Filial love sustains heroic sacrifices with simplicity and without their costing anything.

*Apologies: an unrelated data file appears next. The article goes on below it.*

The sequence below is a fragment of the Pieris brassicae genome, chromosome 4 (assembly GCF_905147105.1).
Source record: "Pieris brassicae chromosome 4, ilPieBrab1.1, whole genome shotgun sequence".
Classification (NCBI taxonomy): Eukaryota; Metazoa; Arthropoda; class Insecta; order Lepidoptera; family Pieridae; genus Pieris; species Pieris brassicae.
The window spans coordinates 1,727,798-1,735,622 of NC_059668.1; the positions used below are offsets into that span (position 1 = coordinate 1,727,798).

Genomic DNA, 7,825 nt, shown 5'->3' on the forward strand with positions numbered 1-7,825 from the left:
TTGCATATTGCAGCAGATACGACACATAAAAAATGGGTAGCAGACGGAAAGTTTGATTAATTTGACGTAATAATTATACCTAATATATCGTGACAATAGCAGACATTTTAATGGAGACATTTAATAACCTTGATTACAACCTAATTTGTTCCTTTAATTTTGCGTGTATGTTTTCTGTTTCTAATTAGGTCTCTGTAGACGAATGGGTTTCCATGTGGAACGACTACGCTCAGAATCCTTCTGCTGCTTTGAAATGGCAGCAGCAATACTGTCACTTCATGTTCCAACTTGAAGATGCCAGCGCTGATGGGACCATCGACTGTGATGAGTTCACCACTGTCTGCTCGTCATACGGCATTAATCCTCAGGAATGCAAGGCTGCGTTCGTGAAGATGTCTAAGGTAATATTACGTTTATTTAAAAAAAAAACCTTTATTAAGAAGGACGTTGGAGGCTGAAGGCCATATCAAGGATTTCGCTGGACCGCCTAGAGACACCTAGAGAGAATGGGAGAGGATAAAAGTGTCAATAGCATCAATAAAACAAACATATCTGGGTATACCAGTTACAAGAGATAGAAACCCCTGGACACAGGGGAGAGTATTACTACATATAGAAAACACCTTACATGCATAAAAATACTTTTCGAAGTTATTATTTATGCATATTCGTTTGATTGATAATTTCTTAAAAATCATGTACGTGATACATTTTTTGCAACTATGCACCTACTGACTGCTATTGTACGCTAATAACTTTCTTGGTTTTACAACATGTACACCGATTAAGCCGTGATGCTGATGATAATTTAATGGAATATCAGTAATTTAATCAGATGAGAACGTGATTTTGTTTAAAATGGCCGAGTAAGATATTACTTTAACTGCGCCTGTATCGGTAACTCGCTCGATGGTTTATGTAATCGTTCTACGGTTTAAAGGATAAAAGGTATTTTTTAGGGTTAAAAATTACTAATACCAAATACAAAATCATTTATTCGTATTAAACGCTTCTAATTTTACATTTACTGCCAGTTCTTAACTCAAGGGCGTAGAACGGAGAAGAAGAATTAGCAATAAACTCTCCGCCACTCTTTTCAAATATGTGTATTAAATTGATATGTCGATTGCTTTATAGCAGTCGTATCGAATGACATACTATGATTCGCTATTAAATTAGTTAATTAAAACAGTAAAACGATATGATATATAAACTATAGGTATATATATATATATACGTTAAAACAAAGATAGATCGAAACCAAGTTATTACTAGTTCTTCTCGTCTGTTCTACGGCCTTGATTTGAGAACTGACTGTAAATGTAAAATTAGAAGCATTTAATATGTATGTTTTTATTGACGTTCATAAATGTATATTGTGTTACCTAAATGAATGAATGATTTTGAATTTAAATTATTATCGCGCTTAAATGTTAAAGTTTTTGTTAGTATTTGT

The love of God makes saints rejoice in the midst of sufferings. Are these sacrifices, these sufferings of less value, because accompanied by happiness which makes them light? True, Our Lord does not suffer in the Sacrament, but He has voluntarily embraced this state of immolation. The merit was acquired at that first hour when Jesus, knowing the contempt, the outrages that He should have to endure from men, accepted all, instituted the Sacrament, and clothed Himself with the state of the victim. Certainly, this merit lasts, it is never exhausted. The will of Our Lord embraces all times and places, and He freely accepts everything. To prove His ever actual will to immolate Himself, He has ordered His Church to represent His immolation at the Holy Mass by the separation of the species of the wine from that of the bread, and by the division of the Host into three parts. At Communion, He loses in the person of the communicant His sacramental Being. Do you not see this constant immolation? We know no word for the mystery which unites in the Eucharist life and immolation, glory and humiliation. It is a mystery of which God alone possesses the key. In it, once more, He teaches the interior soul to make known its inmost sufferings to God alone. Oh! That men knew not our sufferings! They pity us, they praise us, and that destroys us! Behold your Model in the Blessed Sacrament! How few of those that pray and communicate recognize the annihilated action of Our Lord! They do not even suspect it. As to the exterior acts of the Christian life. Our Lord teaches us to hide then, also, and not to receive even well-merited praise. To imitate Him, we ought to allow only the inferior side of our good works to be seen, for then the side toward heaven will be all the more brilliant. We ought to act thus respecting the exterior form of our acts whenever we are free to do so; but when there is a question of works that we must perform in public, let us do them well for the sake of edification. It is the private good works that we should hide. We shall then be in Eucharistic grace. Whoever sees the virtues of Our Lord? To conclude, let us recall the annihilations of Jesus Christ in the Blessed Sacrament. Let us abase and lose ourselves as He abased Himself. He must increase, and we must decrease. May annihilation become, as it were, the character of your virtue and your life! Become like the species, which no longer have anything of their own, and which exist only by a miracle. Be no longer anything for self, do nothing for self, annihilate self.